• http://www.patheos.com/blogs/loveisanorientation Andrew Marin

                Um, Jeremy, as I said in response to you above, The Marin Foundation has 3 LGBT employees, 2 of which are in relationships. Sorry to burst your theory. Much love.

              • Jeremy Adkison

                I think we’re seeing old posts and getting confused as to who said what and whose replying to what when. <_^ I posted this particular response before I saw your reply.

              • Jeremy Adkison

                I take the last comment on that post back. ;)

              • http://www.patheos.com/blogs/loveisanorientation Andrew Marin

                It does get hard keeping track of the order of things with so many back and forth comments. Thanks for hanging in there with me on this.

              • Jeremy Adkison

                Except the self-loathing one who doesn’t believe he’s deserving of intimate love, companionship, or a family of his own. ;)

              • http://www.patheos.com/blogs/loveisanorientation Andrew Marin

                So much to comment on Jeremy. Thanks for voicing your opinions. I’ve tried to pick up a on few themes on what you have said. Let me try to address some of them. No matter what I say, I am not under any delusion that you will one day understand, agree or want to be an advocate of our work. So I’m not writing any of this to convince you of anything, but rather trying to give you some more insight into where I’m coming from.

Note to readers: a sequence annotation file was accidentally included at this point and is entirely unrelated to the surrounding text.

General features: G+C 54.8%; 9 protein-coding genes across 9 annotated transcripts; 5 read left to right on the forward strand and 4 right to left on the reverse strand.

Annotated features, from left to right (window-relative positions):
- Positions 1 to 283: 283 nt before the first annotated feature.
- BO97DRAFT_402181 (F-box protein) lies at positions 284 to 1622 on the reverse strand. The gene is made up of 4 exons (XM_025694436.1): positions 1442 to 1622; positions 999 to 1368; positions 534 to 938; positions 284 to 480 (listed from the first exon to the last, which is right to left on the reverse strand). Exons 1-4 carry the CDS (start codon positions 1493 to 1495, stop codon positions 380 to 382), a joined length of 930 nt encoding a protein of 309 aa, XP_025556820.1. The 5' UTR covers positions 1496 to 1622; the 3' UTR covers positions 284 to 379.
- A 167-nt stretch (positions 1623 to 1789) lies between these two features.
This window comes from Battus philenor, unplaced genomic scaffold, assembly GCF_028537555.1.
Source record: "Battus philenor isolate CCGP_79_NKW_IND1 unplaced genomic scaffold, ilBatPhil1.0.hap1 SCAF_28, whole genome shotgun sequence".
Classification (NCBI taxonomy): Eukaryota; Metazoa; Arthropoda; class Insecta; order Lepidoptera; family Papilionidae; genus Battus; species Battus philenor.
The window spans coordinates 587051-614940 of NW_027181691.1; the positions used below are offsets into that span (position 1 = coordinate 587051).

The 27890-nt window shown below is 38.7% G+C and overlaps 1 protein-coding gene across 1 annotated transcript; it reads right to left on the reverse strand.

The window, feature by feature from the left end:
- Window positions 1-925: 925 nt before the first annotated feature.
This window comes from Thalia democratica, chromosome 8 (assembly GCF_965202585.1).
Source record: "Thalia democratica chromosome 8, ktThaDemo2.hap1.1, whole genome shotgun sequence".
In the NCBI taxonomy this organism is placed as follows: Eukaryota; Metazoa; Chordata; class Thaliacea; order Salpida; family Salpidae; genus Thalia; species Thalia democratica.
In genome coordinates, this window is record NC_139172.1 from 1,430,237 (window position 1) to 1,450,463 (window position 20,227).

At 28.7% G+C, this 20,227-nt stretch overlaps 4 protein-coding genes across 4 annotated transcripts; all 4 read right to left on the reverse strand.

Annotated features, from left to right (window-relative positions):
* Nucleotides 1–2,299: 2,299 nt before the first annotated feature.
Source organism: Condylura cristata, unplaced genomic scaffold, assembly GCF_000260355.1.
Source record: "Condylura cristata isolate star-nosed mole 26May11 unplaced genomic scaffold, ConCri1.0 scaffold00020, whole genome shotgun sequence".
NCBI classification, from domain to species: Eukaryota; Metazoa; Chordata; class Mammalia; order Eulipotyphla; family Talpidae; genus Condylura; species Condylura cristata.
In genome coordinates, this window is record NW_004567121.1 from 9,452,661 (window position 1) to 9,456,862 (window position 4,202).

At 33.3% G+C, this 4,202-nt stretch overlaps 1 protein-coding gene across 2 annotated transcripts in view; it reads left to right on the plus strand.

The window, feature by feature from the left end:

1. We have 3 LGBT employees at The Marin Foundation, 2 of which are in relationships. So when you talk about the I’m Sorry stuff, it’s not just me. It’s them as well (http://www.patheos.com/blogs/loveisanorientation/2013/06/why-im-sorry/). We’re in this together, each of us committed not to try and “save” anyone, but rather trying to shift the cultural medium of engagement between two very opposing worldviews. Nothing can change in a more peaceful or productive fashion without each side sitting down with each other around our shared humanity (hence, our Living in the Tension Gatherings). Please do not underestimate that ALL of our critics have been from outside of Chicago, from people who have never experienced one thing of ours. Do you find it interesting that the LGBT community here in Boystown, who we are accountable to everyday, love and support us? By the way, the “apology bridge”…we were the first to do such a thing. You make it sound commercial. It’s not. It’s authentic, by hetero and LGBTs. Please read the link above by one of our lesbian employees.